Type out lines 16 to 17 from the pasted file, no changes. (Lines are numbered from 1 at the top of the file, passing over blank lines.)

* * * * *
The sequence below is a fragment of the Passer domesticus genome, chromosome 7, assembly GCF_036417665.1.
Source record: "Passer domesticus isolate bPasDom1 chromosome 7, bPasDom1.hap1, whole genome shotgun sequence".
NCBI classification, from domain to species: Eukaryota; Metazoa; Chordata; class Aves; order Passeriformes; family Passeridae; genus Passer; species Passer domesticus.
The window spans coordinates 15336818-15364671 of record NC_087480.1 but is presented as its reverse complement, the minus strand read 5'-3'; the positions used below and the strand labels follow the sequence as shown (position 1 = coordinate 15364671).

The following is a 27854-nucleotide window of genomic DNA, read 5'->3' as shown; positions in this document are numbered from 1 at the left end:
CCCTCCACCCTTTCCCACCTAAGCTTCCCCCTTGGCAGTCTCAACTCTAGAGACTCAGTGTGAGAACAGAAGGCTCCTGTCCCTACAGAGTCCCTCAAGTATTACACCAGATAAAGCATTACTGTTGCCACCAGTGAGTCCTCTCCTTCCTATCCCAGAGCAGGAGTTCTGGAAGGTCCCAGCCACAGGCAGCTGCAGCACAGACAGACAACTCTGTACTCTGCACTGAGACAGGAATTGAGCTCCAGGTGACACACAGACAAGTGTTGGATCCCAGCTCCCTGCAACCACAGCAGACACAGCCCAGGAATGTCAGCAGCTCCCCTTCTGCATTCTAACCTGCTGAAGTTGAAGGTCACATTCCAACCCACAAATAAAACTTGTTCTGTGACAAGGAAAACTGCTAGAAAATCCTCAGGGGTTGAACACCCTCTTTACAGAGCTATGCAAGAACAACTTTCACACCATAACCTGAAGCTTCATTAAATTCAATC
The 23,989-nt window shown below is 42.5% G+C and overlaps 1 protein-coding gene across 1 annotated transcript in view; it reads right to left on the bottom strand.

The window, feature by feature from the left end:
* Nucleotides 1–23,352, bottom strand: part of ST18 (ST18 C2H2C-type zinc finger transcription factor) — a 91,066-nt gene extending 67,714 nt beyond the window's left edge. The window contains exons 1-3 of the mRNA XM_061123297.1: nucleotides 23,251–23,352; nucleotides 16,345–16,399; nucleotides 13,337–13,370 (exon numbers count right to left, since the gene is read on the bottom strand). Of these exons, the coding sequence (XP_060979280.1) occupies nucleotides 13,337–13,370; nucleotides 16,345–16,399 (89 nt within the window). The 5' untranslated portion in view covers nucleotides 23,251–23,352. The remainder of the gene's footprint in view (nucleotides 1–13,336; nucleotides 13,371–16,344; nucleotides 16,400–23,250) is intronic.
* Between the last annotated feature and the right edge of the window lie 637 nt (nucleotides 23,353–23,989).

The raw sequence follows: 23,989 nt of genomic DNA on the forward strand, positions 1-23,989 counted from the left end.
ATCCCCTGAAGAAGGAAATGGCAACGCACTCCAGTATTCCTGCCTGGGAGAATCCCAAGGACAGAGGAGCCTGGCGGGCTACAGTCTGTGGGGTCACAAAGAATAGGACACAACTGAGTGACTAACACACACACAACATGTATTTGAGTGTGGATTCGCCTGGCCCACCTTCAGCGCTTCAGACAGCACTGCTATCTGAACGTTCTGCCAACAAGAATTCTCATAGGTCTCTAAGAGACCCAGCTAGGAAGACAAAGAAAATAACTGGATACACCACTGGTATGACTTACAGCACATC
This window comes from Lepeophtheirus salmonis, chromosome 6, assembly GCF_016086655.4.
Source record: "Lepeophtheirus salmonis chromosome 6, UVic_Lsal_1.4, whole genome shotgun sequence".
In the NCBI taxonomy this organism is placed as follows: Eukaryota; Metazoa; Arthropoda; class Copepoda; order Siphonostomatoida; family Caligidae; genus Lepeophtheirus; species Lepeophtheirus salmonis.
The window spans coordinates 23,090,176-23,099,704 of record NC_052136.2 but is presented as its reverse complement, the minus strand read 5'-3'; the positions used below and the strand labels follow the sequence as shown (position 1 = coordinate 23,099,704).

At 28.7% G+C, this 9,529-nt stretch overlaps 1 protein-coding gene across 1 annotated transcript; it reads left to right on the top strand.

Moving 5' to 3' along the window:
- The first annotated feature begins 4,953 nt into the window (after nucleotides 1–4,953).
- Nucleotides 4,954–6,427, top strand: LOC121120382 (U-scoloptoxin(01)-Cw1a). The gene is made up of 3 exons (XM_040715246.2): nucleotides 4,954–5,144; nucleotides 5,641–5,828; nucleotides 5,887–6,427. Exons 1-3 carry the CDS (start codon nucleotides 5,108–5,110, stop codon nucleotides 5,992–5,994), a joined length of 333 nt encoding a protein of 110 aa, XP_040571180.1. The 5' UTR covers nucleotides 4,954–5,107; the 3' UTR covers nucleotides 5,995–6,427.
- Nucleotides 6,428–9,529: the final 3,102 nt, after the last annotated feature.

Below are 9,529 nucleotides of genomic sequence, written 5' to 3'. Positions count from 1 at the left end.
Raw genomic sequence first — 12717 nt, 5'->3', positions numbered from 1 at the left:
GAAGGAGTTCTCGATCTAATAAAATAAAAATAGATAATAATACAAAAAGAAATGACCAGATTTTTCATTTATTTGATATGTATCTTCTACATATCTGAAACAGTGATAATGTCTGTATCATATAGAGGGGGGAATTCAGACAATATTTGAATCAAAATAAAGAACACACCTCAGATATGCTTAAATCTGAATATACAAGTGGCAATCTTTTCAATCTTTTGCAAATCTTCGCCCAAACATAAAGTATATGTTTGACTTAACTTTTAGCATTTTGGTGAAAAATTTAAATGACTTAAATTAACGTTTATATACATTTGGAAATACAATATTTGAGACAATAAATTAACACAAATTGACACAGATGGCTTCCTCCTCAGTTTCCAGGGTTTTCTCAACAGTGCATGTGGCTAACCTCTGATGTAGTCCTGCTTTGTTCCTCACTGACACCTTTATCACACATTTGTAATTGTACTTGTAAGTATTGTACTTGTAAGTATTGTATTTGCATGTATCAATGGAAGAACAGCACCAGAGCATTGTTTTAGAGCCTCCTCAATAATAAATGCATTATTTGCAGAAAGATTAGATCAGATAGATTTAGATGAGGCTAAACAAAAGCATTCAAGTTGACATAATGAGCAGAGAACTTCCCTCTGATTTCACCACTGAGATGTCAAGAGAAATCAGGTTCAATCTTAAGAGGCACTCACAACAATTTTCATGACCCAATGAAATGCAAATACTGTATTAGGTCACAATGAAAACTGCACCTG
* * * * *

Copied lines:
The window spans coordinates 23,090,176-23,099,704 of record NC_052136.2 but is presented as its reverse complement, the minus strand read 5'-3'; the positions used below and the strand labels follow the sequence as shown (position 1 = coordinate 23,099,704).

At 28.7% G+C, this 9,529-nt stretch overlaps 1 protein-coding gene across 1 annotated transcript; it reads left to right on the top strand.